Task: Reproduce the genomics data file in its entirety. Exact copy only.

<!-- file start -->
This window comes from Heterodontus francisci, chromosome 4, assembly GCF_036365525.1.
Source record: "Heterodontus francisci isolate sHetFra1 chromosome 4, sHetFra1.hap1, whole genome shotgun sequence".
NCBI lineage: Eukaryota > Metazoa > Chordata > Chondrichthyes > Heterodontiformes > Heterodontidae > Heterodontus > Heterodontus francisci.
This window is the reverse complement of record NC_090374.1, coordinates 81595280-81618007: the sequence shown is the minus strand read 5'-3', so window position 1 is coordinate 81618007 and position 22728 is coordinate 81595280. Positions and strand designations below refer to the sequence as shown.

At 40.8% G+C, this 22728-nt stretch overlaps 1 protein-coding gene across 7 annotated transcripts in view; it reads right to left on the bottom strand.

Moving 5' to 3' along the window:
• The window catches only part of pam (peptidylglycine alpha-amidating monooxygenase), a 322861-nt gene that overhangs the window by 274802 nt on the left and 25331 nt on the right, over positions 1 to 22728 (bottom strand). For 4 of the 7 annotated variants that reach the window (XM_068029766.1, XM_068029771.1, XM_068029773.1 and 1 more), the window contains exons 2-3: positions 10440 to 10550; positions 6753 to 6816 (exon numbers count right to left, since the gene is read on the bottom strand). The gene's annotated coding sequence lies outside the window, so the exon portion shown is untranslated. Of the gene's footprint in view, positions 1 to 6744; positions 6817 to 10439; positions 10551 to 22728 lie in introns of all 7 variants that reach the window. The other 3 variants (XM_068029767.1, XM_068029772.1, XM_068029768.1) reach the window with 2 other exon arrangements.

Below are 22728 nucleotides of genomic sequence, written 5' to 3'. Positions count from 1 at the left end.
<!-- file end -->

This window comes from Heterodontus francisci, chromosome 4, assembly GCF_036365525.1.
Source record: "Heterodontus francisci isolate sHetFra1 chromosome 4, sHetFra1.hap1, whole genome shotgun sequence".
NCBI lineage: Eukaryota > Metazoa > Chordata > Chondrichthyes > Heterodontiformes > Heterodontidae > Heterodontus > Heterodontus francisci.
This window is the reverse complement of record NC_090374.1, coordinates 81595280-81618007: the sequence shown is the minus strand read 5'-3', so window position 1 is coordinate 81618007 and position 22728 is coordinate 81595280. Positions and strand designations below refer to the sequence as shown.

At 40.8% G+C, this 22728-nt stretch overlaps 1 protein-coding gene across 7 annotated transcripts in view; it reads right to left on the bottom strand.

Moving 5' to 3' along the window:
• The window catches only part of pam (peptidylglycine alpha-amidating monooxygenase), a 322861-nt gene that overhangs the window by 274802 nt on the left and 25331 nt on the right, over positions 1 to 22728 (bottom strand). For 4 of the 7 annotated variants that reach the window (XM_068029766.1, XM_068029771.1, XM_068029773.1 and 1 more), the window contains exons 2-3: positions 10440 to 10550; positions 6753 to 6816 (exon numbers count right to left, since the gene is read on the bottom strand). The gene's annotated coding sequence lies outside the window, so the exon portion shown is untranslated. Of the gene's footprint in view, positions 1 to 6744; positions 6817 to 10439; positions 10551 to 22728 lie in introns of all 7 variants that reach the window. The other 3 variants (XM_068029767.1, XM_068029772.1, XM_068029768.1) reach the window with 2 other exon arrangements.

Below are 22728 nucleotides of genomic sequence, written 5' to 3'. Positions count from 1 at the left end.